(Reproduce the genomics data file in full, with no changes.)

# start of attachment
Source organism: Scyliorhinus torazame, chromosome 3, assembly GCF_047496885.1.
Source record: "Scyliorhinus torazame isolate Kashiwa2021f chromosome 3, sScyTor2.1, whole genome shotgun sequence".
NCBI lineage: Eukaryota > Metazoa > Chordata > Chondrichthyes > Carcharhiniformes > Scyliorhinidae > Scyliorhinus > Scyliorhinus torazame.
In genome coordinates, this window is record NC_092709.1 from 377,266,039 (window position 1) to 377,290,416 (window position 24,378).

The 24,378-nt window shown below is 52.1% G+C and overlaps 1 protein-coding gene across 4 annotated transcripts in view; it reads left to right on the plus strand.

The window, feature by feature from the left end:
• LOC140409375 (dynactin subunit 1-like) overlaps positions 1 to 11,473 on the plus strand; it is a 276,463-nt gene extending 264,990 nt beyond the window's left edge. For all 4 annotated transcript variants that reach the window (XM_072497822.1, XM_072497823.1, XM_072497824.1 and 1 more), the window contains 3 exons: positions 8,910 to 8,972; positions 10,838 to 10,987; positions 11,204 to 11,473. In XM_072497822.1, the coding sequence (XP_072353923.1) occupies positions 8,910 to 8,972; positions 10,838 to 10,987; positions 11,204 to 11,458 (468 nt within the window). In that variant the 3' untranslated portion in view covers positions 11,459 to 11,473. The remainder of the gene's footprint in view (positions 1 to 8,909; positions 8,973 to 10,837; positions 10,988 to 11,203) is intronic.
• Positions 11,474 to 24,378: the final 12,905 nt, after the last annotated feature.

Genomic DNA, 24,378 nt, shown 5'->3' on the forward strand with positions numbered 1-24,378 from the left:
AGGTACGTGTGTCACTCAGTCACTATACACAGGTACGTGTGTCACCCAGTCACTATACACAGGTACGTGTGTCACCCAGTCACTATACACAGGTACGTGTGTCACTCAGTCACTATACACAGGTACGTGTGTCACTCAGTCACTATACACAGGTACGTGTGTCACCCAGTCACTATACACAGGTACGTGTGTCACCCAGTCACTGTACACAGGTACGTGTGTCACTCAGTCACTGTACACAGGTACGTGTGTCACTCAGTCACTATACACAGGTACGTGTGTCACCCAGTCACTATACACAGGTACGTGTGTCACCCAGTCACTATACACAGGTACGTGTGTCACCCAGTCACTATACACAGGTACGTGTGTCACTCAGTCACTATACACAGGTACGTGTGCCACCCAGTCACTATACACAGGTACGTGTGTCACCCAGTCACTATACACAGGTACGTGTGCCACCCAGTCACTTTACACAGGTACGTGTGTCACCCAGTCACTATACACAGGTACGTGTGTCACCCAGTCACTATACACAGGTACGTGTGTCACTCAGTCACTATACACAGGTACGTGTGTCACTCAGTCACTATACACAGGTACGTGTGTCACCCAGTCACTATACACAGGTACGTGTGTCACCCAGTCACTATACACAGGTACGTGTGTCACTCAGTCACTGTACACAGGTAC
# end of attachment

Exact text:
Source organism: Scyliorhinus torazame, chromosome 3, assembly GCF_047496885.1.
Source record: "Scyliorhinus torazame isolate Kashiwa2021f chromosome 3, sScyTor2.1, whole genome shotgun sequence".
NCBI lineage: Eukaryota > Metazoa > Chordata > Chondrichthyes > Carcharhiniformes > Scyliorhinidae > Scyliorhinus > Scyliorhinus torazame.
In genome coordinates, this window is record NC_092709.1 from 377,266,039 (window position 1) to 377,290,416 (window position 24,378).

The 24,378-nt window shown below is 52.1% G+C and overlaps 1 protein-coding gene across 4 annotated transcripts in view; it reads left to right on the plus strand.

The window, feature by feature from the left end:
• LOC140409375 (dynactin subunit 1-like) overlaps positions 1 to 11,473 on the plus strand; it is a 276,463-nt gene extending 264,990 nt beyond the window's left edge. For all 4 annotated transcript variants that reach the window (XM_072497822.1, XM_072497823.1, XM_072497824.1 and 1 more), the window contains 3 exons: positions 8,910 to 8,972; positions 10,838 to 10,987; positions 11,204 to 11,473. In XM_072497822.1, the coding sequence (XP_072353923.1) occupies positions 8,910 to 8,972; positions 10,838 to 10,987; positions 11,204 to 11,458 (468 nt within the window). In that variant the 3' untranslated portion in view covers positions 11,459 to 11,473. The remainder of the gene's footprint in view (positions 1 to 8,909; positions 8,973 to 10,837; positions 10,988 to 11,203) is intronic.
• Positions 11,474 to 24,378: the final 12,905 nt, after the last annotated feature.

Genomic DNA, 24,378 nt, shown 5'->3' on the forward strand with positions numbered 1-24,378 from the left:
AGGTACGTGTGTCACTCAGTCACTATACACAGGTACGTGTGTCACCCAGTCACTATACACAGGTACGTGTGTCACCCAGTCACTATACACAGGTACGTGTGTCACTCAGTCACTATACACAGGTACGTGTGTCACTCAGTCACTATACACAGGTACGTGTGTCACCCAGTCACTATACACAGGTACGTGTGTCACCCAGTCACTGTACACAGGTACGTGTGTCACTCAGTCACTGTACACAGGTACGTGTGTCACTCAGTCACTATACACAGGTACGTGTGTCACCCAGTCACTATACACAGGTACGTGTGTCACCCAGTCACTATACACAGGTACGTGTGTCACCCAGTCACTATACACAGGTACGTGTGTCACTCAGTCACTATACACAGGTACGTGTGCCACCCAGTCACTATACACAGGTACGTGTGTCACCCAGTCACTATACACAGGTACGTGTGCCACCCAGTCACTTTACACAGGTACGTGTGTCACCCAGTCACTATACACAGGTACGTGTGTCACCCAGTCACTATACACAGGTACGTGTGTCACTCAGTCACTATACACAGGTACGTGTGTCACTCAGTCACTATACACAGGTACGTGTGTCACCCAGTCACTATACACAGGTACGTGTGTCACCCAGTCACTATACACAGGTACGTGTGTCACTCAGTCACTGTACACAGGTAC